Fill in The Plant

Reconsidering green independently from the natural environment that it belongs to... Interpreting
it as a filling material or a landscape element inside the city... In flowerpots scattered on lamp
posts, in ivies planted next to the walls on the side of highways, or in durable but unhappy plants
scattered inside concrete blocks separating different lanes... This fantasy landscape created by an
alla turca aesthetics has, moreover, another dimension taking form in the construction economy.
Symbolic gardens presented as marketing material in housing estates built for the middle class, or
winter gardens established on rooftops of super luxury residences in a grove cut by construction
machines. All of this is part of a series of green peculiarities of city life. But certainly, variations
of peculiarities are not limited to this. Symbolic parks set up inside neighbourhoods or on
roadsides, decorative pools presented as landscape designs, artificial cascades and more... These
areas taking shape as the closest points of escape inside the concrete jungle, at the same time,
form the backbone of hybrid city landscapes.

Reversing, changing, transforming and reinterpreting in her imagination the realities of the city,
presented as a summary above, in her tenth solo narrative entitled “Fill in the Plant”, Burcu
Perçin presents a critical reading in terms of the possibilites of painting. The circulation of the
vegetation as cosmetics in grey areas determining the city and its boundaries forms one of the
starting points in the artist’s new series. Not letting go of the irony peculiar to a painter while
conveying to her canvas the green sceneries, which contradict themselves and becomes estranged
to their essence inside the city, the artist focuses on states of being “as if”, potentially familiar to
the audience in each painting that she creates. In this journey concerning the transformation of
green inside the city, the artist invites her audience to an unintentional journey while on the
canvas she reestablishes spaces belonging to different geographies. Greenhouse images inside the
city indicating the geography of England or the Gardens of Marqueyssac in France with a history
stretching to centuries meet on a common ground in painting together with sceneries collected
from the city that she lives in. In the series mostly consisting of geometric foms with variable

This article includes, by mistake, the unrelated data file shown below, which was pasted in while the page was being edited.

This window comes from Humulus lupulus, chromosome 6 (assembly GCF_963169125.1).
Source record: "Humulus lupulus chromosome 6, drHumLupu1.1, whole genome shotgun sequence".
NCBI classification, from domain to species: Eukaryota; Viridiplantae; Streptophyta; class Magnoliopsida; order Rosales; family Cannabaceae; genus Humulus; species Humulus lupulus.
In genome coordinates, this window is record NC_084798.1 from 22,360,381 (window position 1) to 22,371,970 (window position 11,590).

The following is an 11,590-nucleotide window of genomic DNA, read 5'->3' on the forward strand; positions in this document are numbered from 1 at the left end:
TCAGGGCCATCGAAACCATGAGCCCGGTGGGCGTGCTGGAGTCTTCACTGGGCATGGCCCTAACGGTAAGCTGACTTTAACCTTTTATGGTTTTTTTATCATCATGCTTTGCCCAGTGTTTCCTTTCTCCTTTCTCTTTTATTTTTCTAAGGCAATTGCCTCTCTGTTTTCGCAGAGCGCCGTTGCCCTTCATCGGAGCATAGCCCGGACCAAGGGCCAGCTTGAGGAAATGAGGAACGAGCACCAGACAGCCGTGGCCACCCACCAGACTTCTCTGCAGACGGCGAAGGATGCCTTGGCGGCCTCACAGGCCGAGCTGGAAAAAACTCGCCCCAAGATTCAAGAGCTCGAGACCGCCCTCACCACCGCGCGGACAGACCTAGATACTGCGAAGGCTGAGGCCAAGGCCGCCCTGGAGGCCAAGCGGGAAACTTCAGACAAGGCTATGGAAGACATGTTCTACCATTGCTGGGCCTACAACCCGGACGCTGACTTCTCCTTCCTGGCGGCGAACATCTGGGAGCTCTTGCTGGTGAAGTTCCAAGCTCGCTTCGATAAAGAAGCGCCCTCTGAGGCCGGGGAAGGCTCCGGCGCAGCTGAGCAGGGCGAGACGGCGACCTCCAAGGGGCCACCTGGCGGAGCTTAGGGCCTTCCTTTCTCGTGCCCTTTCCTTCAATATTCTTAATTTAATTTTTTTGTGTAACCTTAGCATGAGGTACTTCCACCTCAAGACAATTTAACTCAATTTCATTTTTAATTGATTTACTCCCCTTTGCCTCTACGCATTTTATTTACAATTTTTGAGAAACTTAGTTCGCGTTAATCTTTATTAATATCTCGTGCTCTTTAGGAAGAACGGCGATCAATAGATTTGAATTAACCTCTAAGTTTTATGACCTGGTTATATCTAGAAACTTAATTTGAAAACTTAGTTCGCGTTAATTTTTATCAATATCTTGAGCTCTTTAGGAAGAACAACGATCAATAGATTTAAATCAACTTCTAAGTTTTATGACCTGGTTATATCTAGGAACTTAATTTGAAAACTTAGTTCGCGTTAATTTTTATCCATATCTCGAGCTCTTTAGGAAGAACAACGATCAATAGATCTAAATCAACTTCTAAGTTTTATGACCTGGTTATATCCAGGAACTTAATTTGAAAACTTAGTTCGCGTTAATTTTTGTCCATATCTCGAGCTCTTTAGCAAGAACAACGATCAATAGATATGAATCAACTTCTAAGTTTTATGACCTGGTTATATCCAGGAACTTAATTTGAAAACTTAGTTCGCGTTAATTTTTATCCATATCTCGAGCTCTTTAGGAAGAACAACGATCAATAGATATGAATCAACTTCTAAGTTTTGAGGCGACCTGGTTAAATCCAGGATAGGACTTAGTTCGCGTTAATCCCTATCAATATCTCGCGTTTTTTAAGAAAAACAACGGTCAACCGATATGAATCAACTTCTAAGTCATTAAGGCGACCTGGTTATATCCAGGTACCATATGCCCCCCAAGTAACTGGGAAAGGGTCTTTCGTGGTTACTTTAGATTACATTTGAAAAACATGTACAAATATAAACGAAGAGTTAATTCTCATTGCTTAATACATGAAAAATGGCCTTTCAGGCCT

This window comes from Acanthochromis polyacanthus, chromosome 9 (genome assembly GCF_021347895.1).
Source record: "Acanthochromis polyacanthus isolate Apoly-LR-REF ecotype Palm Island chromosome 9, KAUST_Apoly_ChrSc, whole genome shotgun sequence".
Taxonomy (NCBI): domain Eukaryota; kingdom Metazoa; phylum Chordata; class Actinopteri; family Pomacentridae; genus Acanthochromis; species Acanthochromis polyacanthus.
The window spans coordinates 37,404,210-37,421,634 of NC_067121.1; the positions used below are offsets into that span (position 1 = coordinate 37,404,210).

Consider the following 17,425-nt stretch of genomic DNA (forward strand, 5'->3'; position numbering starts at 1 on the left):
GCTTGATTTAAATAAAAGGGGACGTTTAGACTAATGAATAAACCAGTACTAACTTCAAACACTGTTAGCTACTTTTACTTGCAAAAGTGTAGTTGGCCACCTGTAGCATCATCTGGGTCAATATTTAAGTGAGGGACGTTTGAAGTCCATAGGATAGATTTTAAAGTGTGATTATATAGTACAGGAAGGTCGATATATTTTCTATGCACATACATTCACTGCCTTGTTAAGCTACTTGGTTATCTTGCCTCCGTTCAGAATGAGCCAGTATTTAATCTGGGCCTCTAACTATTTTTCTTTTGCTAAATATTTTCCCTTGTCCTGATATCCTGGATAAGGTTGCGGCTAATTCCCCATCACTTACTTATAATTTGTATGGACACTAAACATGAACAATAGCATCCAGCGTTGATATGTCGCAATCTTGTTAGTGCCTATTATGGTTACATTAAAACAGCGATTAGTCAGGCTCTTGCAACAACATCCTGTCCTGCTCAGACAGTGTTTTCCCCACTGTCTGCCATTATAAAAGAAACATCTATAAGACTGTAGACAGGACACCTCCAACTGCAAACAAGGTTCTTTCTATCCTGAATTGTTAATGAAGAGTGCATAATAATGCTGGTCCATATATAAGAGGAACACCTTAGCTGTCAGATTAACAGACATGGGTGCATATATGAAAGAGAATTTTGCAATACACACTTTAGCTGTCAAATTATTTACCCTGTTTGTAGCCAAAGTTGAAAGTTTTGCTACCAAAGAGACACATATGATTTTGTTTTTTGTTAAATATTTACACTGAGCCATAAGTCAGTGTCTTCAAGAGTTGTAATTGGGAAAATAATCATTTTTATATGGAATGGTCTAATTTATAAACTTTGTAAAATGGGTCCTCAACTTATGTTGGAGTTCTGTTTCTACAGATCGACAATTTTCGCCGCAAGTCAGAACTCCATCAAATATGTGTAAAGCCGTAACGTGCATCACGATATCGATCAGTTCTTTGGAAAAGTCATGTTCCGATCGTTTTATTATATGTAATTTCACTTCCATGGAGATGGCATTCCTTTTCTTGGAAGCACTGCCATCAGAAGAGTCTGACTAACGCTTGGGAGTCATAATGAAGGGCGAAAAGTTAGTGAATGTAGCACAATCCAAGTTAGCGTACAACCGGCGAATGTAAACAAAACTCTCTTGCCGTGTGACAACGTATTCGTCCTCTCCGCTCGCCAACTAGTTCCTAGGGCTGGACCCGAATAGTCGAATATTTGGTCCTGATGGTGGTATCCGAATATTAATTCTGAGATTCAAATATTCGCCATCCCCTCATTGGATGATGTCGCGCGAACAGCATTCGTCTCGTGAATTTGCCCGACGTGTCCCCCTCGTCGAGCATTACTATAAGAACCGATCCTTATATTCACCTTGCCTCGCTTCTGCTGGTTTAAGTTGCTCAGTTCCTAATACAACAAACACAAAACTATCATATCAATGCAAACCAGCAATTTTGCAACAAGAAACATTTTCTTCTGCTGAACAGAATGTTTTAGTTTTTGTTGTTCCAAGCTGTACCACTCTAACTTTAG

dimensions from nature, rendering visible the oil paint sometimes in layers and sometimes by
letting it flow upon the canvas, the artist proceeds on a path determined by improvisation and
chance in some of her paintings. The series “Fill in the Plant” including six oil paintings of

various sizes as well as two works created with oil paint on photography makes room for the
marble image, also passionately embraced by Perçin in her previous works, in a different way.
Positioned in the middle of artifical green areas, this image includes various connotations from an
abstract marble sculpture to a melting glacier. Within the scope of the exhibition, two new
paintings - successors of the artist’s series “Mountains Have No Owners” dated 2014 and
centering upon detail images from marble quarries - and an abstract relief work consisting of
marble pieces cut in different sizes meet the audience. These works, the technical perception of
which changes according to the distance and which are perceived as abstract forms at close range
but as a whole from a distance, include references from the abstract and partly from the realist
painting tradition.

Burcu Perçin is an artist who has made environmental issues into the main theme in her works
and reflects upon different final feelings conveyed by nature and city images. In 2007 and in the
following three years, she continued her painting adventure - which she began with her solo
exhibition in 2005 by painting human figures inside a wild forest and objects abandoned in nature
- with a range of themes from highway images to abandoned industrial buildings to their indoor
spaces. In 2014 the artist painted the series “Mountains Have No Owners” wherein she illustrated
the destruction of nature through the rent struggle in marble quarries, and in the last two years she
worked on the series entitled “Fill in the Plant”. In her new series, its English title named with
reference to the phrase “Fill in the blanks”, the artist renders visible through the possibilities of
painting the troubled relation of modern man to nature. On one part of the canvas the painter
mirrors constructed urban realities created by developing economies, while on the other part she
sheds light on the lack of green inside the city.

Sami Kısaoğlu, 2017